“Of course I’m afraid!” she bursts out in a heavy French accent when asked about the risk of a terror attack. “You never know what could happen!”
According to Dr. William Cosgrove, the keynote speaker from the special focus session, Water and the Future of Humankind, we have entered a new time era — the Anthropocene, . The Anthropocene is a term that reflects the extent to which humans have altered the planet and environment. The discussion addressed the importance of imagining the future that we would like to have with water. Using this imagined future, we should then “backcast” instead of forecast to determine the actions we should do today to get to the future we have planned for ourselves, a model developed by the Portuguese Gulbenkian Think Tank. The panel was made up of five elderly gentlemen: the fact that no women were part of the panel was disappointing. It was acknowledged by Dr. Cosgrove that men have made most of the water decisions in history that have led us to water scarcity and overuse. He also said, however, that women are finally being recognized as being an important part of water use decisions.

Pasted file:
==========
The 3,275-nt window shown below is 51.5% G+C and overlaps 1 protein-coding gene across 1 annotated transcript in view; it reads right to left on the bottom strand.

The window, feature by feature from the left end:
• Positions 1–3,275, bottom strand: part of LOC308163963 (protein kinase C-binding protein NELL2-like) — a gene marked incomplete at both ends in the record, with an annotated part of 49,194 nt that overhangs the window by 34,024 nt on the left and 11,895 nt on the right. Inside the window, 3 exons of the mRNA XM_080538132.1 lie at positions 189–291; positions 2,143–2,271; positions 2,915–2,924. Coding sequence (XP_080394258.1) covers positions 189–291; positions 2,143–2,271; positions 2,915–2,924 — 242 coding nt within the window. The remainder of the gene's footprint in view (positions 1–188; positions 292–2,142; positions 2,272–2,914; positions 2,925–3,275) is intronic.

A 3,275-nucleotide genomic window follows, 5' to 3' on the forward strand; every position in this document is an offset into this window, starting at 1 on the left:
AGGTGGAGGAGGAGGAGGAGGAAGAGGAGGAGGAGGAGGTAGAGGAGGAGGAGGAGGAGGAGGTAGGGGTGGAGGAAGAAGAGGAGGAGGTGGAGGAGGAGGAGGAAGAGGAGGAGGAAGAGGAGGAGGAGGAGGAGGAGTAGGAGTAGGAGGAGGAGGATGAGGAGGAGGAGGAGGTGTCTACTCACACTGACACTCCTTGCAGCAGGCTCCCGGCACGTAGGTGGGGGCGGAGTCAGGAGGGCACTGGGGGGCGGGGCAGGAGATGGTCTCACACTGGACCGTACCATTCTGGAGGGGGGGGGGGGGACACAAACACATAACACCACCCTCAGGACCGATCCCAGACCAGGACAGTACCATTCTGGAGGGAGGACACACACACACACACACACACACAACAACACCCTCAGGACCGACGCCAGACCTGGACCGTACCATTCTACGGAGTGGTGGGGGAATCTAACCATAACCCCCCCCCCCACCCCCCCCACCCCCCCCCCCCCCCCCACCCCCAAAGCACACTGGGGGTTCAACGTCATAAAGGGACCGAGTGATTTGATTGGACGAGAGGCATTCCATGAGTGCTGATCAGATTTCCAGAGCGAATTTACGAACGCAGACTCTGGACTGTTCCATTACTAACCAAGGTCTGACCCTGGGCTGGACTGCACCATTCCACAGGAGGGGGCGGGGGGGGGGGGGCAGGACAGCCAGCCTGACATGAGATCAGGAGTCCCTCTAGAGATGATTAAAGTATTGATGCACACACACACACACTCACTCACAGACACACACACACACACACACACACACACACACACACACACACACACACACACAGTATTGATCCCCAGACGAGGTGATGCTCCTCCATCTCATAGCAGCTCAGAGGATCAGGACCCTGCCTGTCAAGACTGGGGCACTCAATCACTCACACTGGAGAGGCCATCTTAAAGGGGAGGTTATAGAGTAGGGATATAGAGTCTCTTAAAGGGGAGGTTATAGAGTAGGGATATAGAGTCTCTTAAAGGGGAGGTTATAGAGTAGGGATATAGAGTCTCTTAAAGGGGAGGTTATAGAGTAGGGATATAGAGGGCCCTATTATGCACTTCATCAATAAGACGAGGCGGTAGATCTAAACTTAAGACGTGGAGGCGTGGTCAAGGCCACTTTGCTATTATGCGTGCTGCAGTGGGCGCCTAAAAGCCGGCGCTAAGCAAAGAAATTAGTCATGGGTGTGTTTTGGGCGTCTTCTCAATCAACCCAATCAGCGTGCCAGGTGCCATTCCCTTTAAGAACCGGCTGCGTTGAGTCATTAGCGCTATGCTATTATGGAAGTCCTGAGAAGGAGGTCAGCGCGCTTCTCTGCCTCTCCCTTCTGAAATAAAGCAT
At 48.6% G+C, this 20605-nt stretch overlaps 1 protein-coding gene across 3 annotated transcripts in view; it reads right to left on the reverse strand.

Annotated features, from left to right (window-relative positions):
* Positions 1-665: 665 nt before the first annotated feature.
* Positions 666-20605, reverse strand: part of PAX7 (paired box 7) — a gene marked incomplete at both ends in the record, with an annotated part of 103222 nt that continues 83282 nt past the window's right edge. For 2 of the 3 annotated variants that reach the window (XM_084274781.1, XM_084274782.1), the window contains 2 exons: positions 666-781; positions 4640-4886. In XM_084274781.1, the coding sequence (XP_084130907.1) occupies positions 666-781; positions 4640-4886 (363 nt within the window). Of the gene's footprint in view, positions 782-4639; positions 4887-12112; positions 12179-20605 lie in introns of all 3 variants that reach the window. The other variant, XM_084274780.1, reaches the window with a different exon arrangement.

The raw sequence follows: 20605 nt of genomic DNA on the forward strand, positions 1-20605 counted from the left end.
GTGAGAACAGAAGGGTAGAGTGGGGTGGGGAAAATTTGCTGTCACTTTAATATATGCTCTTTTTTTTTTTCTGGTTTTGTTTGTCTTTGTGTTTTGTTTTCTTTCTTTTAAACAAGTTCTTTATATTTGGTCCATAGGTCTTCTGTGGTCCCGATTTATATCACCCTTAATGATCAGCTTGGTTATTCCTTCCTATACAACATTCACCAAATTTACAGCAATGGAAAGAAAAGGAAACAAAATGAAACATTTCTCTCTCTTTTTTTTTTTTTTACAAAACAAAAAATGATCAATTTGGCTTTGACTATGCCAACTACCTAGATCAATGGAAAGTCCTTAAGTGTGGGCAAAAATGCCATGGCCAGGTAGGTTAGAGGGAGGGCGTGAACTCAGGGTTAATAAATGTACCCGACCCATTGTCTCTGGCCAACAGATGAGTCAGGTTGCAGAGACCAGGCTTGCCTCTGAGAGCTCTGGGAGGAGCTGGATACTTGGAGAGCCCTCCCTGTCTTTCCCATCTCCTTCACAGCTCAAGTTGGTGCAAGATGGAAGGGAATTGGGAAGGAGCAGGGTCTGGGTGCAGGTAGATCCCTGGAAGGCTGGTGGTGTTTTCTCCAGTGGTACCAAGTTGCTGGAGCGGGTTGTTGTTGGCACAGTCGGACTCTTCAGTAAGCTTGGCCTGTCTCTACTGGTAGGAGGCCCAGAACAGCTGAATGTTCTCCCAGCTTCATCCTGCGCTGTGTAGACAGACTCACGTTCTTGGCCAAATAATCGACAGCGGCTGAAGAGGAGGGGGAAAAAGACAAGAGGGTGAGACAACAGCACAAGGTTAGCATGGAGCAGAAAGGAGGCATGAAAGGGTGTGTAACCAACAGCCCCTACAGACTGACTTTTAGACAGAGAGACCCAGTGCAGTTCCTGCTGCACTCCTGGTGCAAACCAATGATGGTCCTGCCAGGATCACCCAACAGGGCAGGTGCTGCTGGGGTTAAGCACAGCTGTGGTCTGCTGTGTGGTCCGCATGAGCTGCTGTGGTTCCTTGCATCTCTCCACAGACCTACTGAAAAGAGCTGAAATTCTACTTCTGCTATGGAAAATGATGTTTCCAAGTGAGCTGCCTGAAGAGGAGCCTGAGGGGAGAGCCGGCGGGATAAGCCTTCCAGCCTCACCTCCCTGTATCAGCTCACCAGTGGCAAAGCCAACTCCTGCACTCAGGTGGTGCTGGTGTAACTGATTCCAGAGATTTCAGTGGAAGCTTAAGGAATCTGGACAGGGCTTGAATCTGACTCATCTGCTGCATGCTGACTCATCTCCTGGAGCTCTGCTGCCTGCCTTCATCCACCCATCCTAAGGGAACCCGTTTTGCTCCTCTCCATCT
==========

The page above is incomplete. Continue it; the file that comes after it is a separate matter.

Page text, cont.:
When else can you find yourself in the same room as the French Minister of Agriculture, the Director of the International Seed Foundation, the President of the Food Security Council, the Assistant Director General for Natural Resources Management and Environment at the Food and Agricultural Organization of the United Nations, and a host of other international movers and shakers? It’s only at the High Level Session on Water and Food Security at the sixth World Water Forum. Food security is defined by FAO as “when all people, at all times, have physical, social and economic access to sufficient safe and nutritious food that meets their dietary needs and food preferences for an active and healthy life.” Target 1.C of the United Nation’s Millennium Development Goals (MDG) is to halve, by 2015, the number of people who suffer from hunger. We were, arguably, making some progress toward reaching that goal until the financial crisis of 2008 led to a spike in hunger in 2009, in both developing and developed countries. The theme for the sixth World Water Forum is “Time for Solutions”, and what better time than now to brainstorm ways to get back on track with the food security MDG. These high level sessions bring together representatives from the agricultural, governmental, and financial sectors, along with heads of international NGOs, to redefine objectives for worldwide mobilization.